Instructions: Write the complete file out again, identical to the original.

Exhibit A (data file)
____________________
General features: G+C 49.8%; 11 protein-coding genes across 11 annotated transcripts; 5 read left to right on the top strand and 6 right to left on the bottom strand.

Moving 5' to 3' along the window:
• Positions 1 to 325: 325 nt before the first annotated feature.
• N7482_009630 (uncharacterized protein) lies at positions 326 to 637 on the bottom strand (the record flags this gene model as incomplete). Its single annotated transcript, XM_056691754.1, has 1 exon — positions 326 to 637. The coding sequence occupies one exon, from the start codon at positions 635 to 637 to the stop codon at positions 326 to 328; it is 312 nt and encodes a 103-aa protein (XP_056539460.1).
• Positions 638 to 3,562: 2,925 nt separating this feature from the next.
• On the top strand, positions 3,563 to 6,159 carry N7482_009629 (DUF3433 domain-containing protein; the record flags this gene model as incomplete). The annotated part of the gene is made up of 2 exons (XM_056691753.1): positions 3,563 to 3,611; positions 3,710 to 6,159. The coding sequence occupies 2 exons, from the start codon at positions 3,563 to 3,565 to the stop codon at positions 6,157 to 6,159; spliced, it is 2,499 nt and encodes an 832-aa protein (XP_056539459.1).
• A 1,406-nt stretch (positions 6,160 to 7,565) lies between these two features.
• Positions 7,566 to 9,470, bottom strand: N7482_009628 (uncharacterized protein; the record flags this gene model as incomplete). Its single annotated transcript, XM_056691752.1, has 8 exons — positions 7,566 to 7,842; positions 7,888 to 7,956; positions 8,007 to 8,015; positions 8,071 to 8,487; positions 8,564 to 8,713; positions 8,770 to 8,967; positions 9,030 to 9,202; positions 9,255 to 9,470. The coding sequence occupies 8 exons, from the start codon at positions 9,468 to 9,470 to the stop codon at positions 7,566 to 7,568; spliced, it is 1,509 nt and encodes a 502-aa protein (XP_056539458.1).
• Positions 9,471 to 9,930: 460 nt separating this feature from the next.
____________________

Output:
General features: G+C 49.8%; 11 protein-coding genes across 11 annotated transcripts; 5 read left to right on the top strand and 6 right to left on the bottom strand.

Moving 5' to 3' along the window:
• Positions 1 to 325: 325 nt before the first annotated feature.
• N7482_009630 (uncharacterized protein) lies at positions 326 to 637 on the bottom strand (the record flags this gene model as incomplete). Its single annotated transcript, XM_056691754.1, has 1 exon — positions 326 to 637. The coding sequence occupies one exon, from the start codon at positions 635 to 637 to the stop codon at positions 326 to 328; it is 312 nt and encodes a 103-aa protein (XP_056539460.1).
• Positions 638 to 3,562: 2,925 nt separating this feature from the next.
• On the top strand, positions 3,563 to 6,159 carry N7482_009629 (DUF3433 domain-containing protein; the record flags this gene model as incomplete). The annotated part of the gene is made up of 2 exons (XM_056691753.1): positions 3,563 to 3,611; positions 3,710 to 6,159. The coding sequence occupies 2 exons, from the start codon at positions 3,563 to 3,565 to the stop codon at positions 6,157 to 6,159; spliced, it is 2,499 nt and encodes an 832-aa protein (XP_056539459.1).
• A 1,406-nt stretch (positions 6,160 to 7,565) lies between these two features.
• Positions 7,566 to 9,470, bottom strand: N7482_009628 (uncharacterized protein; the record flags this gene model as incomplete). Its single annotated transcript, XM_056691752.1, has 8 exons — positions 7,566 to 7,842; positions 7,888 to 7,956; positions 8,007 to 8,015; positions 8,071 to 8,487; positions 8,564 to 8,713; positions 8,770 to 8,967; positions 9,030 to 9,202; positions 9,255 to 9,470. The coding sequence occupies 8 exons, from the start codon at positions 9,468 to 9,470 to the stop codon at positions 7,566 to 7,568; spliced, it is 1,509 nt and encodes a 502-aa protein (XP_056539458.1).
• Positions 9,471 to 9,930: 460 nt separating this feature from the next.